Here is a link to the chapter, The Globe-Girdling Gourmet, by Don Holm

http://www.stexboat.com/books/circumnav/ci_29.htm

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On 6/9/2018 at 4:59 AM, QBF said:

Here is a snippet from the book "The Circumnavigators - by Don Holm"

Thanks muchly for those links.

Tetley hooked me with his effort and demeanour when rescued; Holm hooked with his permission for the on-line version and  his credits.

Quote

Tracking down individuals under the circumstances, at times became a frustrating chore, involving hundreds of letters to all parts of the globe to check facts or obtain additional information; many letters required the inclusion of International Reply Coupons for encouragement. Since these are negotiable in many exotic hideaways, and since small boat voyagers as a rule dislike writing letters when wine is cheap and companionship warm, some of the replies no doubt got lost between the anchorage and the local poste marque office. If this is the case, they have my heartiest good wishes and no hard feelings.

But the replies that did come in, and the enthusiastic and spontaneous cooperation encountered among real bluewater sailors, was astonishing, and I am deeply indebted to all these individuals and organizations.

http://www.stexboat.com/books/circumnav/ci_b.htm

Looking forward to reading the rest of the book.

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On 6/10/2018 at 3:42 PM, stief said:

Thanks muchly for those links.

Tetley hooked me with his effort and demeanour when rescued; Holm hooked with his permission for the on-line version and  his credits.

http://www.stexboat.com/books/circumnav/ci_b.htm

Looking forward to reading the rest of the book.

Another part of Tetley's book, Trimaran Solo that I found interesting was where he described how his boat was falling apart and he was actually drilling holes in his leaking hulls to let the water out as he sailed up the Atlantic on his way home!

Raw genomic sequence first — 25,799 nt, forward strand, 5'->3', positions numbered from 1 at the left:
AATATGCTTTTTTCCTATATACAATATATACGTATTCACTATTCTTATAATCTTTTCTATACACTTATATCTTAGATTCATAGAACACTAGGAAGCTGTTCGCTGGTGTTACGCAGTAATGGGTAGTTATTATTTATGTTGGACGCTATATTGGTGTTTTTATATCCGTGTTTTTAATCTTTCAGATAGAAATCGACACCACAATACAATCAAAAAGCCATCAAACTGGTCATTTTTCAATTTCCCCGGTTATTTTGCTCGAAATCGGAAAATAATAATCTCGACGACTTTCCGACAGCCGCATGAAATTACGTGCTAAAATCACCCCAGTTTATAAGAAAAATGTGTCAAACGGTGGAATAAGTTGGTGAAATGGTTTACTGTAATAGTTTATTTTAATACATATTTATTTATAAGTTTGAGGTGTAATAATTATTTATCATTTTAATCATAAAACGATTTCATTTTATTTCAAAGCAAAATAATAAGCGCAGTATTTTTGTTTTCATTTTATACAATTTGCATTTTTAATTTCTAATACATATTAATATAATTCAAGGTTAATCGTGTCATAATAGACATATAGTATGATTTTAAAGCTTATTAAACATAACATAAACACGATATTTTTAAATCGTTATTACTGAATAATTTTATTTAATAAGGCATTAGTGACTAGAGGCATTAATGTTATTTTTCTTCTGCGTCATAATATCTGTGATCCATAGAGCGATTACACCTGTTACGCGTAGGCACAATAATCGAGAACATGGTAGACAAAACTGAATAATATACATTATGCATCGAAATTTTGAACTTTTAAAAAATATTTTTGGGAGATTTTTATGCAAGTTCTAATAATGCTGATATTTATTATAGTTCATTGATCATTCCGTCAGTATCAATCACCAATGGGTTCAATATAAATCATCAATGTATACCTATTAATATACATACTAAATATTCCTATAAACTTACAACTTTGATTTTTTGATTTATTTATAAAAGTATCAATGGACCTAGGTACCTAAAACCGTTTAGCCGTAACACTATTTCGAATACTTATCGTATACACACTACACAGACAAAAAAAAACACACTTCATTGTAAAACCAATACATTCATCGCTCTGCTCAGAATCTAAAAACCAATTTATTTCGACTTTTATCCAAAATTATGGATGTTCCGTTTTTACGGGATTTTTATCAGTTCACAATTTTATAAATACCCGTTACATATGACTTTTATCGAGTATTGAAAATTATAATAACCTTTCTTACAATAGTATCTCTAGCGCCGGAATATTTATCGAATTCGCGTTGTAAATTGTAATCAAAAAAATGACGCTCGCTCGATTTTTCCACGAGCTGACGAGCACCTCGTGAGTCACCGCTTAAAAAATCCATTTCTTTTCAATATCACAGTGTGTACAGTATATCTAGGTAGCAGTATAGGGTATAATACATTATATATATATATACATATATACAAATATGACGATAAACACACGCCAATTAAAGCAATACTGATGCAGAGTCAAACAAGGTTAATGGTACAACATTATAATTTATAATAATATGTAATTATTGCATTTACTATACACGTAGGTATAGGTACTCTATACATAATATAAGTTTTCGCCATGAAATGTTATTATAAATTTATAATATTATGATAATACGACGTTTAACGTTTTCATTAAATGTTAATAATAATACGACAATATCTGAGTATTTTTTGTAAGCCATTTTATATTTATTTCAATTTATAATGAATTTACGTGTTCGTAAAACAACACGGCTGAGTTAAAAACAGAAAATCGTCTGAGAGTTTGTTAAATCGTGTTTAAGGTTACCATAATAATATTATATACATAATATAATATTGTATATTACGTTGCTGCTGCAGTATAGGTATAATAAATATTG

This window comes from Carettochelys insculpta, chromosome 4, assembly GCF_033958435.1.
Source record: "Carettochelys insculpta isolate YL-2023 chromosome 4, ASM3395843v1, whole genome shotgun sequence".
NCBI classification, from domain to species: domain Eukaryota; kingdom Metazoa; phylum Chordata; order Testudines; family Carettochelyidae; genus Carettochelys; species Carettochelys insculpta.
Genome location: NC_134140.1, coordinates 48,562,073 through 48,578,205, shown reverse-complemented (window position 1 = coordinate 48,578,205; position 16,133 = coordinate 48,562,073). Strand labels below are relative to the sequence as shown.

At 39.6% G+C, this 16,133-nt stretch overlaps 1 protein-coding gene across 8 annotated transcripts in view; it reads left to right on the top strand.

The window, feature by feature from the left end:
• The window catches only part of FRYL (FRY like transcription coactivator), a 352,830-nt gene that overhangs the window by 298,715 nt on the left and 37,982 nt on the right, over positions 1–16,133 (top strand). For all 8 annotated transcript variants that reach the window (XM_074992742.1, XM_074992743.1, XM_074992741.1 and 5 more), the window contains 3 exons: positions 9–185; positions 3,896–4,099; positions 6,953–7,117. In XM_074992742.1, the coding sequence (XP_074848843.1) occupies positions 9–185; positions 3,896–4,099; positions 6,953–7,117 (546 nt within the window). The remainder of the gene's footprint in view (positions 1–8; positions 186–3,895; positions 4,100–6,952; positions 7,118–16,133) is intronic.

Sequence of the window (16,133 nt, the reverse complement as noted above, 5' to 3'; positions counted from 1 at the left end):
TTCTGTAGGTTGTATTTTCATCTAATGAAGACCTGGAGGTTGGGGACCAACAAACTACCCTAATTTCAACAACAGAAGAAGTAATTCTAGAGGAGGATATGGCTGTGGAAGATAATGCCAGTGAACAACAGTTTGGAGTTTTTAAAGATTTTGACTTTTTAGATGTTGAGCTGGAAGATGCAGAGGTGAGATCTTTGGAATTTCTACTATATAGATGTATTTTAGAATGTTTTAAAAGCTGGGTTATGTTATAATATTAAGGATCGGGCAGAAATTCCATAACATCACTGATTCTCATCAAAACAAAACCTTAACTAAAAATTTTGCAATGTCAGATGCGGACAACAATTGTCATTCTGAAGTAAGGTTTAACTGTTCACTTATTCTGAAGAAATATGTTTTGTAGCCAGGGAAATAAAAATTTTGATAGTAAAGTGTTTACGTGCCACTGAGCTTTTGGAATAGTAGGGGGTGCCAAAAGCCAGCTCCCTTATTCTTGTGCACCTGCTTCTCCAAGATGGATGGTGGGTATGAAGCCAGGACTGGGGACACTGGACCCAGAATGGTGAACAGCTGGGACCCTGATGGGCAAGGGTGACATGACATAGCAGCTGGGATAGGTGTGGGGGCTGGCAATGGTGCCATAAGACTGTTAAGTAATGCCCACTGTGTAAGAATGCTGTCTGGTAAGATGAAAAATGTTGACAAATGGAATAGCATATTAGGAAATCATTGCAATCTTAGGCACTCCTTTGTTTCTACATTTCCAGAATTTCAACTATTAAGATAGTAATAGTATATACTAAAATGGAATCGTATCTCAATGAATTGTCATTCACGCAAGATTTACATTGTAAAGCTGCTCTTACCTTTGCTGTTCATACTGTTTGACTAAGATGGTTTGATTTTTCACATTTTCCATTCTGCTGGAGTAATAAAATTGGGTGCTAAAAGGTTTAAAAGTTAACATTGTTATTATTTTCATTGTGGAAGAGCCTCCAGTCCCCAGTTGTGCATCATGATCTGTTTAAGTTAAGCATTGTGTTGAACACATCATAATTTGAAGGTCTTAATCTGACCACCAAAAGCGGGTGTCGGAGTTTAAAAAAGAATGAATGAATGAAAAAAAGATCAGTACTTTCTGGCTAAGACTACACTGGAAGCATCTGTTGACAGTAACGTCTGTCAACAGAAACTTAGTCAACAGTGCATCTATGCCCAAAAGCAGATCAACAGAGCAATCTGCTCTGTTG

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The SITRaN Charity Race from Pendennis Point UK, to Les Sables d’Olonne, France, for the start of the GGR has begun This is the first time the fleet has raced together.

One thing that has surprised me is how well Abhilash Tomy's modern build Suhaili replica is doing.

To celebrate India’s heritage in building famous singlehanded yachts in the past (Suhaili and Lively Lady spring to mind) Abhilash will be racing a replica of Sir Robin Knox-Johnston’s original winner. Work began at the Aquarius shipyard on Goa in 2016, not with the rudimentary adze, bow drill and hand saw that shaped Suhaili in a Bombay shipyard five decades before, but with the latest CAD design and CNC cutting machinery to produce a much lighter wood epoxy composite replica. Thuriya was launched in August 2017 and Cdr.Tomy has been conducting sea trials in the Indian Ocean prior to shipping the yacht to Europe in March 2018.
 

This is a screen shot of the race I took just before writing this post.

92496908_LiveTracker.thumb.png.4a5a8af98e196a5df71059a7c3e06179.png
 

The Live Tracker is active for this pre-race, race

SITRaN Charity Race start video

 

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Congrats for the updates QBF.

RKJ's is an obvious patron of this race...albeit he is still spitting chips the start was moved from the UK to France as no one in his home country gave this race any value.

His thoughts on RTW stuff may interest some here from another thread....the vid marker is VOR centric, he starts a few minutes before that.

 

 

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I think we will see these two Frenchman both in Rustler 36's (7 in the race) in a ding dong battle.